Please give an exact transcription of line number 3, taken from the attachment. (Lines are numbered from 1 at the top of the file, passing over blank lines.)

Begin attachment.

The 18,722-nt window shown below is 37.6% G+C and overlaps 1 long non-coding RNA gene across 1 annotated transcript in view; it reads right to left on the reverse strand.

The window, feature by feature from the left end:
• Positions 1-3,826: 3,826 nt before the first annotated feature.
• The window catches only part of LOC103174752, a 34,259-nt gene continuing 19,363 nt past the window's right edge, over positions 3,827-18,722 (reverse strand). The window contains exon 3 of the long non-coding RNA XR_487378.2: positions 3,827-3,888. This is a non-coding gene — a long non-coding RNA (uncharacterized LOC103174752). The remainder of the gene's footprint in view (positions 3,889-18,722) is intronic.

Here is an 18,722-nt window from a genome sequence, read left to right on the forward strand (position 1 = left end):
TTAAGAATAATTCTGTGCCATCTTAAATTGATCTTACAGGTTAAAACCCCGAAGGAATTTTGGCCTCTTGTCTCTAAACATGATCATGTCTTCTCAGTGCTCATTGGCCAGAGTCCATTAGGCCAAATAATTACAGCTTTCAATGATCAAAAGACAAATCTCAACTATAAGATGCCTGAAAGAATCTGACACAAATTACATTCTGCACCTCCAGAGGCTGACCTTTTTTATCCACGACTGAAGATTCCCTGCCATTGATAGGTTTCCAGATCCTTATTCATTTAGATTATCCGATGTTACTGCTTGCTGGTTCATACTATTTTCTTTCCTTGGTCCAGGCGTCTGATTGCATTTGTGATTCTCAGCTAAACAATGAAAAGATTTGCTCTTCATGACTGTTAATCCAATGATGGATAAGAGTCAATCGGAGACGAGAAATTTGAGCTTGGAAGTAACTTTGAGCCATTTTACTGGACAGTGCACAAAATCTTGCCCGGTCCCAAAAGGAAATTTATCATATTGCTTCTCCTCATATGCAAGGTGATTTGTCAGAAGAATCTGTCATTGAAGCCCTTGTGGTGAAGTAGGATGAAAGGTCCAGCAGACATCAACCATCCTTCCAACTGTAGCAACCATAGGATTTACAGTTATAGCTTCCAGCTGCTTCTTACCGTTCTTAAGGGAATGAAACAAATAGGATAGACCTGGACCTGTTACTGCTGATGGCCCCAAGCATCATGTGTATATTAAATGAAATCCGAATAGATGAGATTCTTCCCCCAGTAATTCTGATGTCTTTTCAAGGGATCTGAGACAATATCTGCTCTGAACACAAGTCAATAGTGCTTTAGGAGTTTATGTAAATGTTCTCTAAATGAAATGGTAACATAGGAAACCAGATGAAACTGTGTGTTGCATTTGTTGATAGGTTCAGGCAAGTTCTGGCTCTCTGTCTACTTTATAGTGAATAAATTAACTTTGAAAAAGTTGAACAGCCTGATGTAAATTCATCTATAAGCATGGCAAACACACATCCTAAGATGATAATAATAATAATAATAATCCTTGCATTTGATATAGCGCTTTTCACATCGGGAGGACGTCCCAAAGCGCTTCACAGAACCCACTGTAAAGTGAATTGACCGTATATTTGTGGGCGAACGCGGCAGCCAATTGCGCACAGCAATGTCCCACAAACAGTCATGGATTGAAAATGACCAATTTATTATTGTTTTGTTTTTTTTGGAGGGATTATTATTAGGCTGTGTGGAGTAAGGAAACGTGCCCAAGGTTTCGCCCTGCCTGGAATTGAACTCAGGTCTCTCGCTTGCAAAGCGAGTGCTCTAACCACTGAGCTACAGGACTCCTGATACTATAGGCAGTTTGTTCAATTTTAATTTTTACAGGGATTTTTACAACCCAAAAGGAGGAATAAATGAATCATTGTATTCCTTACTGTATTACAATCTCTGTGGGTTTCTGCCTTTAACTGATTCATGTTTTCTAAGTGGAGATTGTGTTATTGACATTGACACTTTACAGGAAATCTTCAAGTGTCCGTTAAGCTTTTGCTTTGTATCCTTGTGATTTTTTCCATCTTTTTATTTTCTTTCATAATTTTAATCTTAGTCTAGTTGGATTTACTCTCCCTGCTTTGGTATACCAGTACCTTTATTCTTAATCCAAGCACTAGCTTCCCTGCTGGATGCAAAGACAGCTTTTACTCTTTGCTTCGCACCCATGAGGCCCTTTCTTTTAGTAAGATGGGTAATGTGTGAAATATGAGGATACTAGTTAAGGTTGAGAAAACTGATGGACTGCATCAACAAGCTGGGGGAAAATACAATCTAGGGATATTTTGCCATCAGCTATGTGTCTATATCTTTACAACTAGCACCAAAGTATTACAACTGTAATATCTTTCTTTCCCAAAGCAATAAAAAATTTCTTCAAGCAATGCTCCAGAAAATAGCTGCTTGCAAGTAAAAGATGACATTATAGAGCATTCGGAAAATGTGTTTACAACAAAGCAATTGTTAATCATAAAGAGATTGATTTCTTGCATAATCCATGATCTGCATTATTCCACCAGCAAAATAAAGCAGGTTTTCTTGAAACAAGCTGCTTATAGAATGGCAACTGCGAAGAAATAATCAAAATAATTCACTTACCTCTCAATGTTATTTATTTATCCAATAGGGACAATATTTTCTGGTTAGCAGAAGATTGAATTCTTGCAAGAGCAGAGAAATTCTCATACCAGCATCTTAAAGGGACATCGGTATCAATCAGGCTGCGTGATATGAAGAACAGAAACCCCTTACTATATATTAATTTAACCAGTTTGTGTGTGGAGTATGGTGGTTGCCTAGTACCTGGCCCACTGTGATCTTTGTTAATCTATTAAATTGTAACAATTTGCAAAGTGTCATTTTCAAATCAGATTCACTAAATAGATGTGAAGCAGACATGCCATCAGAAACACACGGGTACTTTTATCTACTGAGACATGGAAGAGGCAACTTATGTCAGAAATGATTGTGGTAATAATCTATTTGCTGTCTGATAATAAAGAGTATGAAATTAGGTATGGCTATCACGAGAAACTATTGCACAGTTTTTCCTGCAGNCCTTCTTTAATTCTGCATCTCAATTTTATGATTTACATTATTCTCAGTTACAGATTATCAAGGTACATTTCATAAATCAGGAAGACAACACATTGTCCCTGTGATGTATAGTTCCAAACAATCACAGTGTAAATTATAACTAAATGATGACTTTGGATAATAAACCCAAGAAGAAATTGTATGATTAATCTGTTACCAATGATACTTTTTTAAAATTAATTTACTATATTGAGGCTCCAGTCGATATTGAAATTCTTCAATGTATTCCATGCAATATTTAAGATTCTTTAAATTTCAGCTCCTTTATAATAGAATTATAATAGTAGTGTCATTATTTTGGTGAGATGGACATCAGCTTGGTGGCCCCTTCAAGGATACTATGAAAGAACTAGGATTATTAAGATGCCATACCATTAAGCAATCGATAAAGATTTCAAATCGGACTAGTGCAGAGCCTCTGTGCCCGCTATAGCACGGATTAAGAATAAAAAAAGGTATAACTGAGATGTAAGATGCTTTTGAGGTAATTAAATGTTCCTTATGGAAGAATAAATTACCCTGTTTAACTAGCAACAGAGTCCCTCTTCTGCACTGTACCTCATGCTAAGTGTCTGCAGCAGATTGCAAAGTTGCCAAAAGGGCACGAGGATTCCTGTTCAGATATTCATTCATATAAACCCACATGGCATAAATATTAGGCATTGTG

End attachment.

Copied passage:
• Positions 1-3,826: 3,826 nt before the first annotated feature.